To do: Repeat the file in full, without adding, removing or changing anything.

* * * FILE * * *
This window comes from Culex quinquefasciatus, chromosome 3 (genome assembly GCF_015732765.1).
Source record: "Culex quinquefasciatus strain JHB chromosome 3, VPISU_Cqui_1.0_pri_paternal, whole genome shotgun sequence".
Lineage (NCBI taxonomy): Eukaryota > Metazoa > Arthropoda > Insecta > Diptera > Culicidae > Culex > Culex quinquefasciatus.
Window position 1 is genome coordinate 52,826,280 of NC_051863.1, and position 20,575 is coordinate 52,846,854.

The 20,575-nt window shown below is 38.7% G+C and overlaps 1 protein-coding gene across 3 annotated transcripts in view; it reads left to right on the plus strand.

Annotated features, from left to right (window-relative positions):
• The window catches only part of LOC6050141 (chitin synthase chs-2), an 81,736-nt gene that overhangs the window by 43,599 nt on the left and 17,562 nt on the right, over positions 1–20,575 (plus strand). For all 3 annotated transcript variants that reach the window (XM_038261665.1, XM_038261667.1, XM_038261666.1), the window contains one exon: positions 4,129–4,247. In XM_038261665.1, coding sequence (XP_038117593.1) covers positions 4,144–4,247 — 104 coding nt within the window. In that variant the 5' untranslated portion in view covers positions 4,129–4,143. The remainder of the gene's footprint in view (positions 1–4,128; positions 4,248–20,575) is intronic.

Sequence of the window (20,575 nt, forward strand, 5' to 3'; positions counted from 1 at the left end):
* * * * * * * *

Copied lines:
This window comes from Culex quinquefasciatus, chromosome 3 (genome assembly GCF_015732765.1).
Source record: "Culex quinquefasciatus strain JHB chromosome 3, VPISU_Cqui_1.0_pri_paternal, whole genome shotgun sequence".
Lineage (NCBI taxonomy): Eukaryota > Metazoa > Arthropoda > Insecta > Diptera > Culicidae > Culex > Culex quinquefasciatus.
Window position 1 is genome coordinate 52,826,280 of NC_051863.1, and position 20,575 is coordinate 52,846,854.

The 20,575-nt window shown below is 38.7% G+C and overlaps 1 protein-coding gene across 3 annotated transcripts in view; it reads left to right on the plus strand.

Annotated features, from left to right (window-relative positions):
• The window catches only part of LOC6050141 (chitin synthase chs-2), an 81,736-nt gene that overhangs the window by 43,599 nt on the left and 17,562 nt on the right, over positions 1–20,575 (plus strand). For all 3 annotated transcript variants that reach the window (XM_038261665.1, XM_038261667.1, XM_038261666.1), the window contains one exon: positions 4,129–4,247. In XM_038261665.1, coding sequence (XP_038117593.1) covers positions 4,144–4,247 — 104 coding nt within the window. In that variant the 5' untranslated portion in view covers positions 4,129–4,143. The remainder of the gene's footprint in view (positions 1–4,128; positions 4,248–20,575) is intronic.

Sequence of the window (20,575 nt, forward strand, 5' to 3'; positions counted from 1 at the left end):